# Miscellaneous#

Miscellaneous stuff that does not really fit anywhere else.

sympy.utilities.misc.as_int(n, strict=True)[source]#

Convert the argument to a builtin integer.

The return value is guaranteed to be equal to the input. ValueError is raised if the input has a non-integral value. When strict is True, this uses __index__ and when it is False it uses int.

Examples

>>> from sympy.utilities.misc import as_int
>>> from sympy import sqrt, S


The function is primarily concerned with sanitizing input for functions that need to work with builtin integers, so anything that is unambiguously an integer should be returned as an int:

>>> as_int(S(3))
3


Floats, being of limited precision, are not assumed to be exact and will raise an error unless the strict flag is False. This precision issue becomes apparent for large floating point numbers:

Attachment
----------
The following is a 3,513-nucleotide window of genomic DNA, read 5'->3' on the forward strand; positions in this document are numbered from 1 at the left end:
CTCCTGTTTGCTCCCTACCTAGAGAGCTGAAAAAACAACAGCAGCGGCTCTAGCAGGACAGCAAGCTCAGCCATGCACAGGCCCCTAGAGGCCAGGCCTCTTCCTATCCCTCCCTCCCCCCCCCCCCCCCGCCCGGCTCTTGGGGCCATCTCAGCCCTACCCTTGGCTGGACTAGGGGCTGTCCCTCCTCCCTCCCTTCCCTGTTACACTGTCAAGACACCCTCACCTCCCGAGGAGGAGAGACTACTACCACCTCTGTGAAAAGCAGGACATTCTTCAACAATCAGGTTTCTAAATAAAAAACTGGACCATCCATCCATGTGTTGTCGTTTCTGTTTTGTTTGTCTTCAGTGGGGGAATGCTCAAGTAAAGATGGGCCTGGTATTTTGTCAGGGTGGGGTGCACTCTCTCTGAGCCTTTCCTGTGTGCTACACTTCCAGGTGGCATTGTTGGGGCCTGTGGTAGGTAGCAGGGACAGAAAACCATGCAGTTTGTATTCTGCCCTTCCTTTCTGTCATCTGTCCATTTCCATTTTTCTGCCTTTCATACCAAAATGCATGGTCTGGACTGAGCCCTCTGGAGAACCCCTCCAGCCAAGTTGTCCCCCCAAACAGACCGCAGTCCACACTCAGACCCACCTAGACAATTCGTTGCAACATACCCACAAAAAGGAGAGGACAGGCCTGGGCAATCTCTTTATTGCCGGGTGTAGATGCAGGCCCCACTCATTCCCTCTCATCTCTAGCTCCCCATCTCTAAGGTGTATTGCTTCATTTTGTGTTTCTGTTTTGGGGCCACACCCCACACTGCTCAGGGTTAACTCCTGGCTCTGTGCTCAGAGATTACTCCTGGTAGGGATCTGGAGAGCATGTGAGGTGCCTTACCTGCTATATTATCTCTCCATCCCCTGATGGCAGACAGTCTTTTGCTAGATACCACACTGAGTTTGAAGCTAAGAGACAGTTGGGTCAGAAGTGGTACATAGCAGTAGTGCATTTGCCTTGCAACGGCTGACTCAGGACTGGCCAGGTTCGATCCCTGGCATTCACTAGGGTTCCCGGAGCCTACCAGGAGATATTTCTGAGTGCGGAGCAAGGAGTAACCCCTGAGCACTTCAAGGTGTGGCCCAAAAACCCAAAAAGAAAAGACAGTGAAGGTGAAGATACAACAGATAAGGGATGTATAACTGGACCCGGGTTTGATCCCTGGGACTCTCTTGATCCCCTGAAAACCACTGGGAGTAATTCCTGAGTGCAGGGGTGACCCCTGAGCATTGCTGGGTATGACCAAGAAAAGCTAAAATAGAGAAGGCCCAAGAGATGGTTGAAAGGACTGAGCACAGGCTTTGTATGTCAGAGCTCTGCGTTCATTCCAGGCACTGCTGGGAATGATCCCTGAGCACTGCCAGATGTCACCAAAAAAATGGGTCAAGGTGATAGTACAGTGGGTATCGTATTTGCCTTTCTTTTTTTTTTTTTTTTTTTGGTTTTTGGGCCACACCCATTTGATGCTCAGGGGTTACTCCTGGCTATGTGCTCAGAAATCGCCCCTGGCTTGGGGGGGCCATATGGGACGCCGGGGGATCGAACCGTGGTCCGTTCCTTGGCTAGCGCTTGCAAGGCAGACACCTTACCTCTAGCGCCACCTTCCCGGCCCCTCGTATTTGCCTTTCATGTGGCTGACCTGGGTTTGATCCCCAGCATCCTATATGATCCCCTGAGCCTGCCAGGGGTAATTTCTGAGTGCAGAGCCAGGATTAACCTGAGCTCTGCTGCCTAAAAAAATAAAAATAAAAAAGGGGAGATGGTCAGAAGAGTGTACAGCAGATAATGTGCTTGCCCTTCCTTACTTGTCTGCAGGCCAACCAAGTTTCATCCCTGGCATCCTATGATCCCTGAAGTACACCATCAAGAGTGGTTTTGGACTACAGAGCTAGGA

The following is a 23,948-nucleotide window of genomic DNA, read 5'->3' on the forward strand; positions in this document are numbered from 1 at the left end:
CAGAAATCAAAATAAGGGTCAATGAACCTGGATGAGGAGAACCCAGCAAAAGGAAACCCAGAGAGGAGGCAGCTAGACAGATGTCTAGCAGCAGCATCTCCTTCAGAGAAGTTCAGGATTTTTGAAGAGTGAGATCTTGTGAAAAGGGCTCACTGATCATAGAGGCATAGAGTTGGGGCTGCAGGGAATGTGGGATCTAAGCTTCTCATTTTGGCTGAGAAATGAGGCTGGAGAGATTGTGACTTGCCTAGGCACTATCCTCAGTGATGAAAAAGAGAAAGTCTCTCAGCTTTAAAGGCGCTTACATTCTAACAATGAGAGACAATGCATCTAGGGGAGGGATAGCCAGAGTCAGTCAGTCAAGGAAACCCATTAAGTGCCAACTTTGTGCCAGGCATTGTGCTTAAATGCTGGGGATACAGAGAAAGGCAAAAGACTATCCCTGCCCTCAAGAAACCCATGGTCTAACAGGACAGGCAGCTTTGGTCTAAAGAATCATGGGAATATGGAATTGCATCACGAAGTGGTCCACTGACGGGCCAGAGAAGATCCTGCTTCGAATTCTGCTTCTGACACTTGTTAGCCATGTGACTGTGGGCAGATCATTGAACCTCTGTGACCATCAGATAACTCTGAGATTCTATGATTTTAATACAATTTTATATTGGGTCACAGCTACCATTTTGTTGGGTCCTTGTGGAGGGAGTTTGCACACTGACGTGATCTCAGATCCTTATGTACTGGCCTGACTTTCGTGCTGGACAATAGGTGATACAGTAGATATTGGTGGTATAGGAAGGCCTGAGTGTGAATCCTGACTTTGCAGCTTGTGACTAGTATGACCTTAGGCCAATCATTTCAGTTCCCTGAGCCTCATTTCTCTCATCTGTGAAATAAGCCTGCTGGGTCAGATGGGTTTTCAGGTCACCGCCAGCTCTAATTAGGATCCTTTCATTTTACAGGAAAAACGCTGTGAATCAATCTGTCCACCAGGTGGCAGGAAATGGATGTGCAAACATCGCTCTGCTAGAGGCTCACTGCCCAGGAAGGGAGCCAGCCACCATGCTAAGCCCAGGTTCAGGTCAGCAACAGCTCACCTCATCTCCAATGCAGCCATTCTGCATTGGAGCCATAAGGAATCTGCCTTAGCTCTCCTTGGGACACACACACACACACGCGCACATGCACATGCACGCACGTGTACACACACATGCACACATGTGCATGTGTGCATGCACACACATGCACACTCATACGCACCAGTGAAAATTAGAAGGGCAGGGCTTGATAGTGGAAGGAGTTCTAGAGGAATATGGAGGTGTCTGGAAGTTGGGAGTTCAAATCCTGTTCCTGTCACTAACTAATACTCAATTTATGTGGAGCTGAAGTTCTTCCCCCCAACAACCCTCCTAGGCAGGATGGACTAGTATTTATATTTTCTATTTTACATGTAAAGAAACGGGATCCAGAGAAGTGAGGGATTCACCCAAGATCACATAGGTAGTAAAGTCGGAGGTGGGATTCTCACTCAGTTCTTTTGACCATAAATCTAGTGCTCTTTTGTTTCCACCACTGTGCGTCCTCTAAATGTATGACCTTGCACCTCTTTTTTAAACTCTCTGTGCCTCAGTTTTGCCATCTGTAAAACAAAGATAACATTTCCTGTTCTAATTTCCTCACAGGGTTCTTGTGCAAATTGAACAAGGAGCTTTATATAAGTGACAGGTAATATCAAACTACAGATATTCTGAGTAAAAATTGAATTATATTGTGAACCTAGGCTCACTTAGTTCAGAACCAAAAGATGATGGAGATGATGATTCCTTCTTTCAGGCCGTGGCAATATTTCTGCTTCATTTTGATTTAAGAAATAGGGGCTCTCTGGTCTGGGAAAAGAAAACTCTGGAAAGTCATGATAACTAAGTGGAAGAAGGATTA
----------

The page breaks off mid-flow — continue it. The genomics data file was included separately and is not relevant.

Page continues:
>>> big = 1e23
>>> type(big) is float
True
>>> big == int(big)
True
>>> as_int(big)
Traceback (most recent call last):
...
ValueError: ... is not an integer
>>> as_int(big, strict=False)
99999999999999991611392


Input that might be a complex representation of an integer value is also rejected by default:

>>> one = sqrt(3 + 2*sqrt(2)) - sqrt(2)
>>> int(one) == 1
True
>>> as_int(one)
Traceback (most recent call last):
...
ValueError: ... is not an integer

sympy.utilities.misc.debug(*args)[source]#

Print *args if SYMPY_DEBUG is True, else do nothing.

sympy.utilities.misc.debug_decorator(func)[source]#

If SYMPY_DEBUG is True, it will print a nice execution tree with arguments and results of all decorated functions, else do nothing.

sympy.utilities.misc.filldedent(s, w=70, **kwargs)[source]#